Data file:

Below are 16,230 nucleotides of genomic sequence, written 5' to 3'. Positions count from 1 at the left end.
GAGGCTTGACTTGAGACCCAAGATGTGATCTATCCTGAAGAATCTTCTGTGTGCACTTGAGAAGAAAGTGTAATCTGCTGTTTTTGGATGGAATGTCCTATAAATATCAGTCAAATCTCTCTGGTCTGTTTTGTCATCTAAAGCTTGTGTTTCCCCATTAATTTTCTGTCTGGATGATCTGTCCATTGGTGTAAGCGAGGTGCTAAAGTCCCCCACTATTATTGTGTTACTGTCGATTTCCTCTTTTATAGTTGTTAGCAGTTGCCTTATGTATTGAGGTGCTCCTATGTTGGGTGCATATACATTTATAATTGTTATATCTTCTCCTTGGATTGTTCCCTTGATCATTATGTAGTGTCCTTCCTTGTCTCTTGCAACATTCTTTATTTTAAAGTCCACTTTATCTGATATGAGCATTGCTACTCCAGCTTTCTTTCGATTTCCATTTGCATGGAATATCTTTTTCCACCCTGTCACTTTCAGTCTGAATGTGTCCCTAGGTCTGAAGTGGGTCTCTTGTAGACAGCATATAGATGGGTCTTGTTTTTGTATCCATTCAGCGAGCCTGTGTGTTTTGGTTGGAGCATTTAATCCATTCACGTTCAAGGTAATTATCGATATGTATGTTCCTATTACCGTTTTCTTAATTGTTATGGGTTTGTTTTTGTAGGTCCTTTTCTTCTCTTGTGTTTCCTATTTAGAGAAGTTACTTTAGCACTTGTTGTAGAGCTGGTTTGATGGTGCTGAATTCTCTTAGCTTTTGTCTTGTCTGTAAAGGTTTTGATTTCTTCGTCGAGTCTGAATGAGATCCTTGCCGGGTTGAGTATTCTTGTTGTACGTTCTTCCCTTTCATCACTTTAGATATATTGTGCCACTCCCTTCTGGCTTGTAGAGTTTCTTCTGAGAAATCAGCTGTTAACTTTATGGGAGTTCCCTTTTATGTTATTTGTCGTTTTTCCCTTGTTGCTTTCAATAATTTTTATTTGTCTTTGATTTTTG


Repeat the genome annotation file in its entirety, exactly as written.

Below are 16,230 nucleotides of genomic sequence, written 5' to 3'. Positions count from 1 at the left end.
GAGGCTTGACTTGAGACCCAAGATGTGATCTATCCTGAAGAATCTTCTGTGTGCACTTGAGAAGAAAGTGTAATCTGCTGTTTTTGGATGGAATGTCCTATAAATATCAGTCAAATCTCTCTGGTCTGTTTTGTCATCTAAAGCTTGTGTTTCCCCATTAATTTTCTGTCTGGATGATCTGTCCATTGGTGTAAGCGAGGTGCTAAAGTCCCCCACTATTATTGTGTTACTGTCGATTTCCTCTTTTATAGTTGTTAGCAGTTGCCTTATGTATTGAGGTGCTCCTATGTTGGGTGCATATACATTTATAATTGTTATATCTTCTCCTTGGATTGTTCCCTTGATCATTATGTAGTGTCCTTCCTTGTCTCTTGCAACATTCTTTATTTTAAAGTCCACTTTATCTGATATGAGCATTGCTACTCCAGCTTTCTTTCGATTTCCATTTGCATGGAATATCTTTTTCCACCCTGTCACTTTCAGTCTGAATGTGTCCCTAGGTCTGAAGTGGGTCTCTTGTAGACAGCATATAGATGGGTCTTGTTTTTGTATCCATTCAGCGAGCCTGTGTGTTTTGGTTGGAGCATTTAATCCATTCACGTTCAAGGTAATTATCGATATGTATGTTCCTATTACCGTTTTCTTAATTGTTATGGGTTTGTTTTTGTAGGTCCTTTTCTTCTCTTGTGTTTCCTATTTAGAGAAGTTACTTTAGCACTTGTTGTAGAGCTGGTTTGATGGTGCTGAATTCTCTTAGCTTTTGTCTTGTCTGTAAAGGTTTTGATTTCTTCGTCGAGTCTGAATGAGATCCTTGCCGGGTTGAGTATTCTTGTTGTACGTTCTTCCCTTTCATCACTTTAGATATATTGTGCCACTCCCTTCTGGCTTGTAGAGTTTCTTCTGAGAAATCAGCTGTTAACTTTATGGGAGTTCCCTTTTATGTTATTTGTCGTTTTTCCCTTGTTGCTTTCAATAATTTTTATTTGTCTTTGATTTTTG